IHKRUK II (CHC) Limited v Marcus Alexander Heaney.

The Real Estate industry has been awaiting the Court of Appeal's comment on a High Court decision that ordered the removal of a building already constructed in breach of a right to light. In the original Heaney judgment the Court ordered a mandatory injunction, requiring the developer (HKRUK II (CHC) Limited) to remove part of the top two floors of a recently completed office block building, as they interfered with a right to light enjoyed by a neighbouring building. The appeal of that decision was due to be heard tomorrow (Wednesday 30 March). An out of court settlement now means that the Court of Appeal will not give judgment and the original result of the Heaney case will stand.

Heaney did not create new law in itself, but it is an important example of how the court can apply what is known as the Shelfer test to determine whether an injunction, or damages in lieu of an injunction, is the appropriate remedy for infringement of a party's right to light.

Outcome of the High Court case

In March 2007, planning permission for redevelopment of Cloth Hall Court in Leeds was granted, including the construction of a new sixth and seventh floor for the building. Although there were various letters and discussions between the developer and Mr Heaney, the owner of a neighbouring building, both on an open and without prejudice basis, and various threats of court proceedings by Mr Heaney, the work on the redevelopment commenced in June 2008. In November 2008, a letter before action was sent by Mr Heaney, which contained a threat that if the redevelopment was carried out in a way which interfered with his right to light, proceedings would be issued for an injunction.

The developer accepted that its extension caused an actionable loss of light to Mr Heaney's building but queried whether he would obtain an injunction on the basis that (1) he had known about the development for over a year and had done nothing and (2) there was a vast discrepancy between the damages that would be awarded for the loss of light and the value of the redevelopment to the developer.

The works were completed in July 2009. The developer then applied to court for a declaration that it was free from liability to the neighbouring owner. Mr Heaney counterclaimed for an injunction.

The High Court concluded that an injunction should be granted. The court made it clear that the basic remedy for infringement of rights of light is an injunction. The judge went back to principles in Shelfer v City of London Electric Lighting Company [1895] 1 Ch 287 and accepted that the judicial discretion to award damages in lieu should not be exercised to deprive a claimant of his prima facie right "except under very special circumstances".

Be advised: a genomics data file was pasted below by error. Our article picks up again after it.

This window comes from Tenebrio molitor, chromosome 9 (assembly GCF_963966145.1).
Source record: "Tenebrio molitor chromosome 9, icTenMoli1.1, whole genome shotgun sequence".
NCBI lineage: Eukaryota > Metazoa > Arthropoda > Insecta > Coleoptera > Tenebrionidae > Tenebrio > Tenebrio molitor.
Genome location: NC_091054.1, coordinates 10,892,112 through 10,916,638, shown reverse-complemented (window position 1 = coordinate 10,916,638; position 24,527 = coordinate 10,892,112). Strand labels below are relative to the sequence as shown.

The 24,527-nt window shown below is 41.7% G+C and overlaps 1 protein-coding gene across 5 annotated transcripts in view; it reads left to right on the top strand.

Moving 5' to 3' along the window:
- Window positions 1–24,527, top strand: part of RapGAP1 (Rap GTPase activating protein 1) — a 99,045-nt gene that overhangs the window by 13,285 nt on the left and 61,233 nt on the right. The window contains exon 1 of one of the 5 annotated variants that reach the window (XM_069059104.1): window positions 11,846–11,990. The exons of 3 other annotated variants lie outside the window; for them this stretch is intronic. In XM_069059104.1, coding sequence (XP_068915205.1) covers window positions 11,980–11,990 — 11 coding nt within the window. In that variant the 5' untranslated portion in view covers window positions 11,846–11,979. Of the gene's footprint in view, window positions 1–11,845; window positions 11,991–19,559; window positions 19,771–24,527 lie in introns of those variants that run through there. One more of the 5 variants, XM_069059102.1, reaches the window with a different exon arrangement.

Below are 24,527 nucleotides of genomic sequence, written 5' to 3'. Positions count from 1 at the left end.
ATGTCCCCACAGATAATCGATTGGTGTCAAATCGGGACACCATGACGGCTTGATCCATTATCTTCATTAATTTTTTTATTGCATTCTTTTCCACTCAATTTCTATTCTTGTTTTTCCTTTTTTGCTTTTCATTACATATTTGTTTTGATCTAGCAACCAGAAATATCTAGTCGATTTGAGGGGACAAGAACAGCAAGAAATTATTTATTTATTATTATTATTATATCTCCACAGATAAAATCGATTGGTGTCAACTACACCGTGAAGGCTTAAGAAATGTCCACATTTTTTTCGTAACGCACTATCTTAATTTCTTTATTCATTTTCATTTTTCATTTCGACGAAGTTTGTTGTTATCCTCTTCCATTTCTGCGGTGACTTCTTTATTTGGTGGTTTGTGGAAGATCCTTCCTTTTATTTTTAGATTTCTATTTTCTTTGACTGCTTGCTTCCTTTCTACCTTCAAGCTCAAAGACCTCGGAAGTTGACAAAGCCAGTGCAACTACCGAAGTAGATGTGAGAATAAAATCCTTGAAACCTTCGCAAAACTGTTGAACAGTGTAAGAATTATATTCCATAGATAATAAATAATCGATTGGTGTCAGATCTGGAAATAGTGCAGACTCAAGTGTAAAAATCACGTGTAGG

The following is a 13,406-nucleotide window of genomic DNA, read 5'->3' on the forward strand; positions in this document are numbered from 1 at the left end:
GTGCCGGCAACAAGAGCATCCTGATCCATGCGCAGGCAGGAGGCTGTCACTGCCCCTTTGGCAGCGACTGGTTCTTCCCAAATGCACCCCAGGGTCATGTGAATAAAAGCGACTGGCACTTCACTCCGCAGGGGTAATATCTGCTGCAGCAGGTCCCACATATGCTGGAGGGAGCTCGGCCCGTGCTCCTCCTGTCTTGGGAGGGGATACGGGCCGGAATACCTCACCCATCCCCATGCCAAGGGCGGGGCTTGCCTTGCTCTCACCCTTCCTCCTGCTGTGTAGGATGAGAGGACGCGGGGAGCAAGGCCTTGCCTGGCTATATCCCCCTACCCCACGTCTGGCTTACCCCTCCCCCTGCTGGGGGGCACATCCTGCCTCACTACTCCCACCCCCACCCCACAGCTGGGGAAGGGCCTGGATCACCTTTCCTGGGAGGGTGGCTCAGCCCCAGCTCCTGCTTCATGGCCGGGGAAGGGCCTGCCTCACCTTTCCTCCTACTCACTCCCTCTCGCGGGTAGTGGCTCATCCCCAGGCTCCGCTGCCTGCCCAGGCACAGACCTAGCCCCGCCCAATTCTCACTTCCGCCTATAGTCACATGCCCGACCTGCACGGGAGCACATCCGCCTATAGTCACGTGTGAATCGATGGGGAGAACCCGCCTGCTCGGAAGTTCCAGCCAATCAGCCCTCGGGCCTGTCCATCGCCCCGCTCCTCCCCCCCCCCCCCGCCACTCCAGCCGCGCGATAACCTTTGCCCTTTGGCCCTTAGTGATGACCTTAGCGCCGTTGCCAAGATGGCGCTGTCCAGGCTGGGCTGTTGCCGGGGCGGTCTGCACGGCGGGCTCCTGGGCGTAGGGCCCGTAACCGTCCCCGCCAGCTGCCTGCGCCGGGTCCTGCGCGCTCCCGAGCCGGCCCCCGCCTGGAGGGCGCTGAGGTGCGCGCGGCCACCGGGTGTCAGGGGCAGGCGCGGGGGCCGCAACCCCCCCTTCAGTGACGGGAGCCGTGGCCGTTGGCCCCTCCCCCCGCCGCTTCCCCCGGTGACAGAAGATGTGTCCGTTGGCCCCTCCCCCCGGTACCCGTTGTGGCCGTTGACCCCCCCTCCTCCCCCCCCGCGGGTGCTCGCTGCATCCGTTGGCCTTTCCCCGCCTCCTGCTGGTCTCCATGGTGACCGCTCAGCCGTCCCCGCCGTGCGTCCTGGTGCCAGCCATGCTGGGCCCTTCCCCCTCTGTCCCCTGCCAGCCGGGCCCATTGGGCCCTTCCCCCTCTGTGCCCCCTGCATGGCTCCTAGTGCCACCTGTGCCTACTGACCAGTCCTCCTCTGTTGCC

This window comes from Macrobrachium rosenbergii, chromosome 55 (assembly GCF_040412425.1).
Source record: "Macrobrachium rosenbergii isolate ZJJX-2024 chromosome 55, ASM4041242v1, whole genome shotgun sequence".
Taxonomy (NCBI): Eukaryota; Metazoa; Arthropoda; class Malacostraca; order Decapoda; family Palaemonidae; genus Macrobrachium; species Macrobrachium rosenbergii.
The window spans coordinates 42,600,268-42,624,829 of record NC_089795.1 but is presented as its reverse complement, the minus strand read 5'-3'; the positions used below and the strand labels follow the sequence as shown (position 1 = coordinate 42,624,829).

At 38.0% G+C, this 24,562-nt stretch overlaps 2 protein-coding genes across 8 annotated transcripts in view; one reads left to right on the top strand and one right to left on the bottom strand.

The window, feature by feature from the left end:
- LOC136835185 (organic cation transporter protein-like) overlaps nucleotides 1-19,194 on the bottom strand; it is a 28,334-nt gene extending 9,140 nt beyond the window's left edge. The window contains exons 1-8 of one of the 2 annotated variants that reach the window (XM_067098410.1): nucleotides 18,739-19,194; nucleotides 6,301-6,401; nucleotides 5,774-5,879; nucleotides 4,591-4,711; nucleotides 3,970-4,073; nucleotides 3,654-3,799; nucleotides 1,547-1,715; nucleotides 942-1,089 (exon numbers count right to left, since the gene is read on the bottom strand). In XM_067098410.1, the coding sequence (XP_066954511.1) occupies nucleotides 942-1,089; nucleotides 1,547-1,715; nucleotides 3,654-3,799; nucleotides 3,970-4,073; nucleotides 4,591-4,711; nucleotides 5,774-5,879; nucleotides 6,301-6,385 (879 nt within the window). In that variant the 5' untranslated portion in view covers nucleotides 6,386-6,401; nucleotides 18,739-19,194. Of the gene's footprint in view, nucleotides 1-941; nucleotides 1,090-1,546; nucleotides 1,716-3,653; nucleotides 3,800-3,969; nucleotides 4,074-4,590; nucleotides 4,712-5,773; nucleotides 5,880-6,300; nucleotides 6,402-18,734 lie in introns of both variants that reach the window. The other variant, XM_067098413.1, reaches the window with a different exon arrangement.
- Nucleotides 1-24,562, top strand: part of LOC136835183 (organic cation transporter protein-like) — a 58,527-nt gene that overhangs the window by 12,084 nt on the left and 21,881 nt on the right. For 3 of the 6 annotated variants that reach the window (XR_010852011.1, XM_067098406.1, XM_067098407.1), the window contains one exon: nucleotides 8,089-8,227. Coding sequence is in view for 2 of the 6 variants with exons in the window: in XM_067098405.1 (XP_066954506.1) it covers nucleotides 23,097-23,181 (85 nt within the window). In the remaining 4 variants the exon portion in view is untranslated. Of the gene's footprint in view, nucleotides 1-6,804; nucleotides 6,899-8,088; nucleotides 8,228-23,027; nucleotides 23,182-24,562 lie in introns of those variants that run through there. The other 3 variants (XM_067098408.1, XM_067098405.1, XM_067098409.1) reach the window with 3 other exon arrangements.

In Shelfer, four "working rules" set down when damages may be awarded:

  1. If the injury to the legal rights of the party seeking the injunction is small,
  2. And it is one which is capable of being estimated in money;
  3. And is one which can be adequately compensated by a small money payment;
  4. And the case is one in which it would be oppressive to the infringing party to grant an injunction.

Importantly, if just one of those rules is not met, an injunction should be granted.

In reaching the conclusion that an injunction should be awarded in this case, the court looked closely at these rules and applied them in turn to the facts. There are a few interesting points to draw from the judgment:

  1. The character of Mr Heaney's building (a fine period building) and the fact that Mr Heaney had invested heavily in renovating his building were important in leading the court to the view that the injury to his rights was not small.
  2. The court concluded that, although good light is relatively more important in a home (as in the case of Regan v Paul) than it is in industrial or commercial premises, good light can still be seen as extremely important in commercial premises. The fact that the affected premises are used for commercial purposes will not, therefore, prevent an injunction being granted.
  3. In respect of the second Shelfer rule, the court took the view that, in losing light Mr Heaney "has not lost … something so intangible as not to be susceptible of calculation in terms of money". That would seem to suggest that it will be a rare occasion when a loss of light is not considered to be compensatable by money rather than an injunction if the other Shelfer principles are met.
  4. The conduct of the parties and, in particular, of the developer, was looked at very closely and this is where the developer fell down. The key point that swung the court in favour of the injunction were the facts that the infringement was not inadvertent but was committed in the knowledge that what was done was actionable and that it was committed with a view to profit. The court concluded that "it would be wholly wrong for the court effectively to sanction what has been done by compelling the defendant to take monetary compensation which he does not want".

Lessons now that the case has settled

Heaney was a firm reminder to all developers that they must consider early in their plans whether neighbours have rights of light. If developers fail to deal with any rights prior to commencing development: as with Heaney, the court may take a dim view of anyone who ploughs on regardless, in the knowledge that he is infringing rights of light in a way which would be actionable. Every case will be decided on its own particular facts, and the Courts have a wide discretion, but the Heaney case was a useful example of how that discretion can be exercised.